Authorities warned residents to be on alert after a North Carolina man was attacked by a rabid coyote on Wednesday.
Officials with the town of Wake Forest said a homeowner on Lariat Ridge Drive was taking out his trash around 9:30 p.m. when he was attacked. The man defended himself by kicking the coyote and throwing a trash can at it.
After he was able to get away, his son shot and killed the coyote. The homeowner suffered minor injuries.
Officials later confirmed the coyote tested positive for rabies and the victim was being advised on treatment protocol.
In the aftermath of the attack, police are urging people to make sure their pets are up to date on rabies vaccinations. Coyote attacks are very rare on people, according to the NC Wildlife Resources Commission, but attacks on outdoor cats and small dogs are more common.
The agency issued the following tips to prevent conflicts with coyotes:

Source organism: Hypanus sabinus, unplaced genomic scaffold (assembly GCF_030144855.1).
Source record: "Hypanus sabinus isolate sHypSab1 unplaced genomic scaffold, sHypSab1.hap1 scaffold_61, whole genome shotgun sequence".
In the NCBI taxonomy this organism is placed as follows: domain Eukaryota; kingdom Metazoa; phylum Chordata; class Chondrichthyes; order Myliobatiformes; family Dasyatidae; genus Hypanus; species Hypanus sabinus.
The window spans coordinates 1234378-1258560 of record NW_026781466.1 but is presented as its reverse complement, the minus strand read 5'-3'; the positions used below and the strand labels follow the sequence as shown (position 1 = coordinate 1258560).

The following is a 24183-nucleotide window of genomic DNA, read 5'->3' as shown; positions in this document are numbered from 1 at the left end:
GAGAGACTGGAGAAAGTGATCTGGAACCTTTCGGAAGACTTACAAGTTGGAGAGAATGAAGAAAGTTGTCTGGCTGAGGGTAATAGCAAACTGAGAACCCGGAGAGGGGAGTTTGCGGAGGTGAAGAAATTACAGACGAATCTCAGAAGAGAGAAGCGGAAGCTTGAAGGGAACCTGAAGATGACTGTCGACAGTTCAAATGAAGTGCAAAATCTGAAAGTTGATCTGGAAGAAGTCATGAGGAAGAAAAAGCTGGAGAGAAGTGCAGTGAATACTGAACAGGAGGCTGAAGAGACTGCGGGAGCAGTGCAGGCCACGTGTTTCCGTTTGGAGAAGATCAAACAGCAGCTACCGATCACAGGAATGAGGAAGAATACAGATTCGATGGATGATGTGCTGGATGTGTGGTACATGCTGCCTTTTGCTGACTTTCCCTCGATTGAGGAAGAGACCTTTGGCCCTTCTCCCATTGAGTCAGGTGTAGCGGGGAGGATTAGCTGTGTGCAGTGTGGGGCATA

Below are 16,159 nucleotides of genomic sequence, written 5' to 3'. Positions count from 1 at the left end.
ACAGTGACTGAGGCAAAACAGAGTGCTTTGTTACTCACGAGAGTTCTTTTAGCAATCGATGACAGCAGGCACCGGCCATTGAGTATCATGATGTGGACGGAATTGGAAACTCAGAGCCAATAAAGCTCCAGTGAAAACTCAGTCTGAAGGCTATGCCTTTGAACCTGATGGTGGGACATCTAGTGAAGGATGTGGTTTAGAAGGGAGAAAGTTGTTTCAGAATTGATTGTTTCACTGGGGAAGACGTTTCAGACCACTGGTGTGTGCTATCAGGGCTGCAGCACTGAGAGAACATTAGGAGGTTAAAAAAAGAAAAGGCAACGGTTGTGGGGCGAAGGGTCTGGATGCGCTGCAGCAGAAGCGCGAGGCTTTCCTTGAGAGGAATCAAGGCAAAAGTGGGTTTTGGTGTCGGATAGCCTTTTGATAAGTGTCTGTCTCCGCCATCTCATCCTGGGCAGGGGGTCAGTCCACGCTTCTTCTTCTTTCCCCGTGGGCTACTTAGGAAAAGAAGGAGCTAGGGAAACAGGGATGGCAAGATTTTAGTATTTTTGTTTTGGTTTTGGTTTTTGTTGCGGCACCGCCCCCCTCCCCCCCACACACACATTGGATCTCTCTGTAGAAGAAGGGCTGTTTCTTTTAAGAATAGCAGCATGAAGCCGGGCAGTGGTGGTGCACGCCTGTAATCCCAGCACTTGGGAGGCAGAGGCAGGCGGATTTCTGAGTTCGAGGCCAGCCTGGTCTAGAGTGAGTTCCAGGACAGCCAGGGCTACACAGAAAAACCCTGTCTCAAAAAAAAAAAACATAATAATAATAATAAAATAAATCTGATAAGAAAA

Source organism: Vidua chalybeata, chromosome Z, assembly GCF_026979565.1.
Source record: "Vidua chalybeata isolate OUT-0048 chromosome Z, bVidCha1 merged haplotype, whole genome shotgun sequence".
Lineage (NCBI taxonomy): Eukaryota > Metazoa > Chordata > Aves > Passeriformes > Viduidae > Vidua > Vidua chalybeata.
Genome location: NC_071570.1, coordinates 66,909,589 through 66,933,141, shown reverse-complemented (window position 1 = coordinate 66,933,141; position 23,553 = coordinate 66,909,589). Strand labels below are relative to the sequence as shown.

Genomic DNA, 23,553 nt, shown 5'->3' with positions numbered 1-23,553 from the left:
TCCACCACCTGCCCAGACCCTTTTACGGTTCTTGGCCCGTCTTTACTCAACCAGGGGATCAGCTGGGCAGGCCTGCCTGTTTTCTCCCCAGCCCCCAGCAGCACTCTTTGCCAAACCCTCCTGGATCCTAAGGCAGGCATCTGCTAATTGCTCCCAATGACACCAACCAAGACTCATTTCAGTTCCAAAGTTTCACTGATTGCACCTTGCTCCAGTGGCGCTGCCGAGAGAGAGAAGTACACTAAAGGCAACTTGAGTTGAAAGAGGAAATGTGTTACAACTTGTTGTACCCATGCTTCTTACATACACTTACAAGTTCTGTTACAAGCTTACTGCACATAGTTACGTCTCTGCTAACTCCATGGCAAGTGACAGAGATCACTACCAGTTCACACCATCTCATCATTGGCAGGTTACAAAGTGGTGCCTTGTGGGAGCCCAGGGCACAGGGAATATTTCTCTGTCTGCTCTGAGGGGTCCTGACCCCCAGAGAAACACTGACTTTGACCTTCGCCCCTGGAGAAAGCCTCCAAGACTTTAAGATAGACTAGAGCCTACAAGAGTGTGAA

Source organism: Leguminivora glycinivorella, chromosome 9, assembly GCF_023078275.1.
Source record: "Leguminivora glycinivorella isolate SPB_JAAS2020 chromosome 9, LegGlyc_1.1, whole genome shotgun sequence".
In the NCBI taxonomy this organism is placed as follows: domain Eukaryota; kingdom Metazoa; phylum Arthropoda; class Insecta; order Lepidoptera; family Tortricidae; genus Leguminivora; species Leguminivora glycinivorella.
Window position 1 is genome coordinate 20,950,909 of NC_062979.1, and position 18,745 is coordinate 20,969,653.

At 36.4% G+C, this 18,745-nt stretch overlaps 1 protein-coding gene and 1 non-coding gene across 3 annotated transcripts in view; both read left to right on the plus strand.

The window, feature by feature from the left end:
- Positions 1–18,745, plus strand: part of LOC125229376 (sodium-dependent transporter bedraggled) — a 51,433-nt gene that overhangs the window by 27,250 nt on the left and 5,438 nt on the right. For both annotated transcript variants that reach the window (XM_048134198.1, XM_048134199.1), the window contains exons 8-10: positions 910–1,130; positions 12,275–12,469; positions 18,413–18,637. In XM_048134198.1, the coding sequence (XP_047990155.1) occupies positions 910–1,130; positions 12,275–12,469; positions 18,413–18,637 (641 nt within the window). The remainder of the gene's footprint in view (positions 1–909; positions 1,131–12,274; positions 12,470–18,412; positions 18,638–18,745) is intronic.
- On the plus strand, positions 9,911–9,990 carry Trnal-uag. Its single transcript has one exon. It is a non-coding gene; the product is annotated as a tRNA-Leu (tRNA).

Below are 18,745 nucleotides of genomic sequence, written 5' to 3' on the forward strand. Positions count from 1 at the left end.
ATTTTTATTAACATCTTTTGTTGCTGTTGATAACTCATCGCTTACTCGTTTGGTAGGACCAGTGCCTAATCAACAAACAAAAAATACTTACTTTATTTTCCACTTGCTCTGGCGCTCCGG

Secure garbage in containers with tight-fitting lids, and take them out in the morning of pick up, not the night before. Coyotes and other wildlife will scavenge trash. Don’t feed or try to pet coyotes. Feeding a coyote rewards that animal for coming in close proximity to people. Once a coyote becomes habituated, it loses its natural wariness of people and may become bold and aggressive. Protect your pets by keeping them inside, leashed, or inside a fenced area. Install coyote-proof fencing around your home to protect unsupervised pets. Feed pets indoors or remove food when your pet is finished eating outside. Coyotes and other wildlife are attracted to pet food left outdoors. Keep bird-feeder areas clean. Use bird feeders that keep seed off the ground. Coyotes are attracted to small animals congregating on the ground. If coyotes are frequently seen, remove all feeders. Close off crawl spaces under sheds and porches. Coyotes and other wildlife may use these spaces for resting and raising young. Cut back brushy edges in your yard, which provide cover for coyotes. Don’t be intimidated by a coyote. Maintain its wariness by throwing a small object, such as a tennis ball, at it, making a loud noise, or spraying it with a hose. Let it know it is unwelcome near your home. Clear fallen fruit from around fruit trees. Coyotes are omnivorous and regularly consume fruit as part of their diet. Educate your neighbors. Your efforts to prevent coyote conflicts will be less effective if some neighbors are still providing foods. Allow hunters or trappers access to your property, so the local coyote population can be managed. Coyotes avoid areas in which threats are perceivedMORE NEWS: Police: Something went 'terribly wrong' in death of trapped teen who called 911 for help
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